I raced home. I must have broken all speed laws to get there. When I walked in he explained that the patient was only holding on by a mere thread. “Do NOT move it or touch it,” he told me. He’d managed to hook up an external mouse and keyboard for me to use. I sat in front of it and found all of my work there — utterly unaffected. Stories, articles, books, EVERYTHING I’ve ever needed for years.
I bawled. I screamed. I danced. And then I began the painstaking job of sending it all to myself via email once again. It was easier to do, this was a newer machine with Windows Vista on it. But there was SO MUCH of it that it still took a long time. So, no writing for me Tuesday night either.
Wednesday night, I wrote 887 words on my contemporary romance because I felt in a love mood. Then Thursday night I spent time with a writing buddy and had dinner. No writing. Then Friday night, I snuggled with my hubby who is super great *(did I tell you that?)* and watched the news and when he went to bed, (he works nights) fell asleep on the couch. No writing for me.
So this morning, I said, I am going to write on the apocalypse story, and I did. I sat down and when I got finished there were 664 shiny news words done. So I managed to do my word count but not before March 1st. I think you will agree that it was worth it. I surely do! Besides, I probably made up for the last four hundred or so words with blog posts. I try to do that each day.
So anyway, here is an excerpt from one of the works that has been restored to me. Thanks again everyone who has been a part of this #writerrecharge month. I really want to do more of this soon. This excerpt is from a historical romance I penned sometime between 2003 and 2010. Only about 4 pages is written, but I remember the plot.
Alannah Burke, chapter one.
“Well, I wouldn’t marry him for all the money in the world!”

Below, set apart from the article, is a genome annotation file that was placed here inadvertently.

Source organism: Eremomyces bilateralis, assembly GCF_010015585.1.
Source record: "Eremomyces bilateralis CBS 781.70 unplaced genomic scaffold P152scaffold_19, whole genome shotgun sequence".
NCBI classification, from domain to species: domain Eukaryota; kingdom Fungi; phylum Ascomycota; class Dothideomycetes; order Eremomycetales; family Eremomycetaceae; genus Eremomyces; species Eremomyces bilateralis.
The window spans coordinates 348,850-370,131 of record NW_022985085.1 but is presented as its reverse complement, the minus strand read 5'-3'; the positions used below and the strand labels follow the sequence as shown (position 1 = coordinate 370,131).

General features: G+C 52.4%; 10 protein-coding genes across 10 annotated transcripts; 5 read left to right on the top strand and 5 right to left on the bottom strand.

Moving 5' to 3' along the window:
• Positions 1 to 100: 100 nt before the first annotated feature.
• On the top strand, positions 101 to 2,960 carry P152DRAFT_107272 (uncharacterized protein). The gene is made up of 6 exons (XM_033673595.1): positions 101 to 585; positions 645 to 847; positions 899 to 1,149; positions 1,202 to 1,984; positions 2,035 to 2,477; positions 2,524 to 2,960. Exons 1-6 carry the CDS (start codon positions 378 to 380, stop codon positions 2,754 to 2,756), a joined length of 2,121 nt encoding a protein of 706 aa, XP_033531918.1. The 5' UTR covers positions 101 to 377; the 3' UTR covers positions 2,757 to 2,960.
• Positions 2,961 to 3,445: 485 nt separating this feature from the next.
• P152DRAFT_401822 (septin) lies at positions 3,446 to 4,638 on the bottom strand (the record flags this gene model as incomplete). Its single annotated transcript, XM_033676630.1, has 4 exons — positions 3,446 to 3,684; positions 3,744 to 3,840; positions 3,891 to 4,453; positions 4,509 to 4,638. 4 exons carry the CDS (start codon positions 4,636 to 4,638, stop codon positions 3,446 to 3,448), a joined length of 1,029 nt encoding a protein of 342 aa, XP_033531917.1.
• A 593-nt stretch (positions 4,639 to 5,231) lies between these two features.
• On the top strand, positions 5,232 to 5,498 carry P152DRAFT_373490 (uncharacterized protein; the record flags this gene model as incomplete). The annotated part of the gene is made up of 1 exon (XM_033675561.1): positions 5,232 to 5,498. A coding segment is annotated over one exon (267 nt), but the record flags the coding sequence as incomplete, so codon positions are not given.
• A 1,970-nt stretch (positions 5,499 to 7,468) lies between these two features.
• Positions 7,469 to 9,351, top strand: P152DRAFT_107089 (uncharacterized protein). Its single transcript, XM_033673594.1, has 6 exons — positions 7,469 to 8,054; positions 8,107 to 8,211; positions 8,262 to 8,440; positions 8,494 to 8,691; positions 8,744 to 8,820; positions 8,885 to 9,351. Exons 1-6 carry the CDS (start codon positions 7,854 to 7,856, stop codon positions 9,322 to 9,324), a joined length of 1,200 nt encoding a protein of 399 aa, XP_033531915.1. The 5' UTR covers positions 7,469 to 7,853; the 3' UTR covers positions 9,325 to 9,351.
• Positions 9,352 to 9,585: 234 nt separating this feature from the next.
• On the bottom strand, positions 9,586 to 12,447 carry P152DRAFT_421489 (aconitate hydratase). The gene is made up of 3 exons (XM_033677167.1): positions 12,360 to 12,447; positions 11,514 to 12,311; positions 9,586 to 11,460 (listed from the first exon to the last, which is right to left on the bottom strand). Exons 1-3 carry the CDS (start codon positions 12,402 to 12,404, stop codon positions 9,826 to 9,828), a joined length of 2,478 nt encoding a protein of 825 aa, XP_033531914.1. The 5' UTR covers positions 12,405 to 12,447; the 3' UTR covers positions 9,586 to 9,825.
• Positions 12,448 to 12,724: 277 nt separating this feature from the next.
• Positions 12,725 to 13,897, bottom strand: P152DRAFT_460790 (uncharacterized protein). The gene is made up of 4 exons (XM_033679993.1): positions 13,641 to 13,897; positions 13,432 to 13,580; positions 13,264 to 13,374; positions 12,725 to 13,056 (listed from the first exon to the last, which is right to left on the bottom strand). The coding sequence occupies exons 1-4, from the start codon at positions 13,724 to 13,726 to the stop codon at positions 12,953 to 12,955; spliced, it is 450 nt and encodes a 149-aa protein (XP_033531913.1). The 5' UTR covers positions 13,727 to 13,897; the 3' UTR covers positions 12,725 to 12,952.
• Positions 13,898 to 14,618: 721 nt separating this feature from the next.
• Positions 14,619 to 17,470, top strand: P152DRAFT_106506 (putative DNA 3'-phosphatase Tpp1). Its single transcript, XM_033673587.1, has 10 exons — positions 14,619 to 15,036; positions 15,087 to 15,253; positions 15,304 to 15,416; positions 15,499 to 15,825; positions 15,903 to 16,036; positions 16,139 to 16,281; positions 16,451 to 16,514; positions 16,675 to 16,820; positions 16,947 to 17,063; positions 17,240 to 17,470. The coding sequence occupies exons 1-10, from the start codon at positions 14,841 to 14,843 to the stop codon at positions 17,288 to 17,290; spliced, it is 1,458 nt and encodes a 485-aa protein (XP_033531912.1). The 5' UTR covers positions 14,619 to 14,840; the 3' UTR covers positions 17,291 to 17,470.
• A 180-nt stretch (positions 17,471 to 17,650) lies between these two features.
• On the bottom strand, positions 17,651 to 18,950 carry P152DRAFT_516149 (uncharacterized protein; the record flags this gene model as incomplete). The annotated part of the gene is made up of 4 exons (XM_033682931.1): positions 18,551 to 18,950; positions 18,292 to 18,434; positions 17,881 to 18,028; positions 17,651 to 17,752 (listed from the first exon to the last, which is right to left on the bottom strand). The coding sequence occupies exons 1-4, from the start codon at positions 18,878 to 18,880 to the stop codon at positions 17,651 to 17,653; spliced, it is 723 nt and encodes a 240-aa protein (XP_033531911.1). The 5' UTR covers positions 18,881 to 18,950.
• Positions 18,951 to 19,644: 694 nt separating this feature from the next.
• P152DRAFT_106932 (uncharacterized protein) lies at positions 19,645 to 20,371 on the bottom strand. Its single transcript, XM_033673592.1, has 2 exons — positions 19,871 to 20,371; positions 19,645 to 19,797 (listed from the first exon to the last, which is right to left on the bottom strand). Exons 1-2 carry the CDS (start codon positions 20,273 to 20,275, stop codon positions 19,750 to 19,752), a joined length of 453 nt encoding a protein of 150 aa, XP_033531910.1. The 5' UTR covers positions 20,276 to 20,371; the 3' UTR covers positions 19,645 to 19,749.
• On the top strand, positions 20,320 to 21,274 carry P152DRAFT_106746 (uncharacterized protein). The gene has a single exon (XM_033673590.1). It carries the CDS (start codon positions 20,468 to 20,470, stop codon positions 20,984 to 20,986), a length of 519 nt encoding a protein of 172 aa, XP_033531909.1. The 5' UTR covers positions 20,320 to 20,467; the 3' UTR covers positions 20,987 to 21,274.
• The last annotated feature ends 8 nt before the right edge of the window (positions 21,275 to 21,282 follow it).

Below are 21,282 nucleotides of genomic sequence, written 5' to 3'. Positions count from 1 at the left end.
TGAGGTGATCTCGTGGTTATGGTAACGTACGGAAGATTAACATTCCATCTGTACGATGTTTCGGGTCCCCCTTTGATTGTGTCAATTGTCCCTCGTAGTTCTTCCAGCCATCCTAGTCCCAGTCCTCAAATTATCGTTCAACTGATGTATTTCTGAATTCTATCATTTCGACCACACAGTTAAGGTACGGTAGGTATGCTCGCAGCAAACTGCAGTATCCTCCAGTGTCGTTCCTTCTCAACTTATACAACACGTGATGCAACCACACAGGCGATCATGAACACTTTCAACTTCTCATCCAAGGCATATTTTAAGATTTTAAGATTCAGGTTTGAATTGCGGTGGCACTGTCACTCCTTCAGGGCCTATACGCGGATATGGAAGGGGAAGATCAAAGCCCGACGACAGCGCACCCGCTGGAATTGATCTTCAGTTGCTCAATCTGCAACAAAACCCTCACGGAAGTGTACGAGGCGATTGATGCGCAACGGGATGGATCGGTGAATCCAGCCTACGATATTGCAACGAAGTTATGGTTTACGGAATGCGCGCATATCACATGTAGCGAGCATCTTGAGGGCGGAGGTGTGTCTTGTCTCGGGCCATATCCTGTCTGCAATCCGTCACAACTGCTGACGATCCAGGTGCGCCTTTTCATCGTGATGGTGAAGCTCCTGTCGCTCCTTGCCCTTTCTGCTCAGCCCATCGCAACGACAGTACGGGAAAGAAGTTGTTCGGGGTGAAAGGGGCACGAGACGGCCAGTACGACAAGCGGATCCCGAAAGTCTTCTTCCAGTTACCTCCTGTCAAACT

The parlor at Five Elms teemed with eligible girls sitting demurely holding
delicate teacups. The hostess for the gathering, Alannah Burke, sat in their midst
declaring her stand on marriage. Her emerald eyes danced with mischief as she listened
to the murmuring her words brought on.
“Who would you marry then? There’s not enough good men in this town, that’s
the problem,” declared Lara Conrad, twirling her golden ringlet around her finger.
“Not enough good, or good-looking,” agreed Mary Stewart, a tall freckled girl
whose looks Alannah thought could stand improvement also. Alannah took two sugar
cubes from the tray and dropped them into her cup. She would not bow down to the
popular opinion that men should be beautiful before wise.
“I intend to marry for love, and only love. Looks are passing,” she said. “A man
should be intelligent, and dutiful.”
“You sound like a minister. The last time I checked, love wasn’t required,” said
Nancy Duncan, who had remained quiet, sipping her tea and watching the others over her
“Oh, but it is! How can a woman marry for anything else?”
Nancy shrugged, refusing to comment. Alannah shifted her gaze around the room
waiting for someone to support her ideas. No one did. Every one of the girls seemed
intimidated by the dark and lovely older Nancy.